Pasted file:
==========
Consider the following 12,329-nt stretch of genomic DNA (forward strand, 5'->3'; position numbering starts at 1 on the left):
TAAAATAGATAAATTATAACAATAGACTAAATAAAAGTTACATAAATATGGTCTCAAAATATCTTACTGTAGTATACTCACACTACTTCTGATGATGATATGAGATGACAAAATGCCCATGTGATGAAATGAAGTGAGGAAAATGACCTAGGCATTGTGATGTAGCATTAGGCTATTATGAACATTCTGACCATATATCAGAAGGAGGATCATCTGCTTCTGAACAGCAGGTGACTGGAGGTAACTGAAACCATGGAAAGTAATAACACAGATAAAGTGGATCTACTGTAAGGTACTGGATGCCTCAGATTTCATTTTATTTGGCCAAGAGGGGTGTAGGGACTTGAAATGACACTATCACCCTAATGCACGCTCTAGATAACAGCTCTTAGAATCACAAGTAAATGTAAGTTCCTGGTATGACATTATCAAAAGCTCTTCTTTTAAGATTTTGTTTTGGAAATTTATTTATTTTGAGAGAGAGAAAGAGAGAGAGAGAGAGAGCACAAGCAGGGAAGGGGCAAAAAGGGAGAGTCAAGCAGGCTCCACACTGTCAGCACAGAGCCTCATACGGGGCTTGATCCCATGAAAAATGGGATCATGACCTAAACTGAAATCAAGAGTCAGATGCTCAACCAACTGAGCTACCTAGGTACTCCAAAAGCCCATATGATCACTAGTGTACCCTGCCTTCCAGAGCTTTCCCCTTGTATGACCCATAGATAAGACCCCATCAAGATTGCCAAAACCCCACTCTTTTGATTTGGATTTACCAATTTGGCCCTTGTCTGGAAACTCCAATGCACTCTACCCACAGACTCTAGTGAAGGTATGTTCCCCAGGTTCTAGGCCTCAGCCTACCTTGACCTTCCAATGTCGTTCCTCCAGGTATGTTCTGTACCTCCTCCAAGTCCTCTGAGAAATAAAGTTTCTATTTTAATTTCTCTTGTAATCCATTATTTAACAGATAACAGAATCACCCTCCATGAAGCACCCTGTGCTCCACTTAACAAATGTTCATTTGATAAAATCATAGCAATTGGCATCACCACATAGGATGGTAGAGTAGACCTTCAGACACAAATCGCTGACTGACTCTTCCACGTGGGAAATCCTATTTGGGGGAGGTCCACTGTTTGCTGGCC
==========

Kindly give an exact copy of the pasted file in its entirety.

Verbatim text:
Consider the following 12,329-nt stretch of genomic DNA (forward strand, 5'->3'; position numbering starts at 1 on the left):
TAAAATAGATAAATTATAACAATAGACTAAATAAAAGTTACATAAATATGGTCTCAAAATATCTTACTGTAGTATACTCACACTACTTCTGATGATGATATGAGATGACAAAATGCCCATGTGATGAAATGAAGTGAGGAAAATGACCTAGGCATTGTGATGTAGCATTAGGCTATTATGAACATTCTGACCATATATCAGAAGGAGGATCATCTGCTTCTGAACAGCAGGTGACTGGAGGTAACTGAAACCATGGAAAGTAATAACACAGATAAAGTGGATCTACTGTAAGGTACTGGATGCCTCAGATTTCATTTTATTTGGCCAAGAGGGGTGTAGGGACTTGAAATGACACTATCACCCTAATGCACGCTCTAGATAACAGCTCTTAGAATCACAAGTAAATGTAAGTTCCTGGTATGACATTATCAAAAGCTCTTCTTTTAAGATTTTGTTTTGGAAATTTATTTATTTTGAGAGAGAGAAAGAGAGAGAGAGAGAGAGCACAAGCAGGGAAGGGGCAAAAAGGGAGAGTCAAGCAGGCTCCACACTGTCAGCACAGAGCCTCATACGGGGCTTGATCCCATGAAAAATGGGATCATGACCTAAACTGAAATCAAGAGTCAGATGCTCAACCAACTGAGCTACCTAGGTACTCCAAAAGCCCATATGATCACTAGTGTACCCTGCCTTCCAGAGCTTTCCCCTTGTATGACCCATAGATAAGACCCCATCAAGATTGCCAAAACCCCACTCTTTTGATTTGGATTTACCAATTTGGCCCTTGTCTGGAAACTCCAATGCACTCTACCCACAGACTCTAGTGAAGGTATGTTCCCCAGGTTCTAGGCCTCAGCCTACCTTGACCTTCCAATGTCGTTCCTCCAGGTATGTTCTGTACCTCCTCCAAGTCCTCTGAGAAATAAAGTTTCTATTTTAATTTCTCTTGTAATCCATTATTTAACAGATAACAGAATCACCCTCCATGAAGCACCCTGTGCTCCACTTAACAAATGTTCATTTGATAAAATCATAGCAATTGGCATCACCACATAGGATGGTAGAGTAGACCTTCAGACACAAATCGCTGACTGACTCTTCCACGTGGGAAATCCTATTTGGGGGAGGTCCACTGTTTGCTGGCC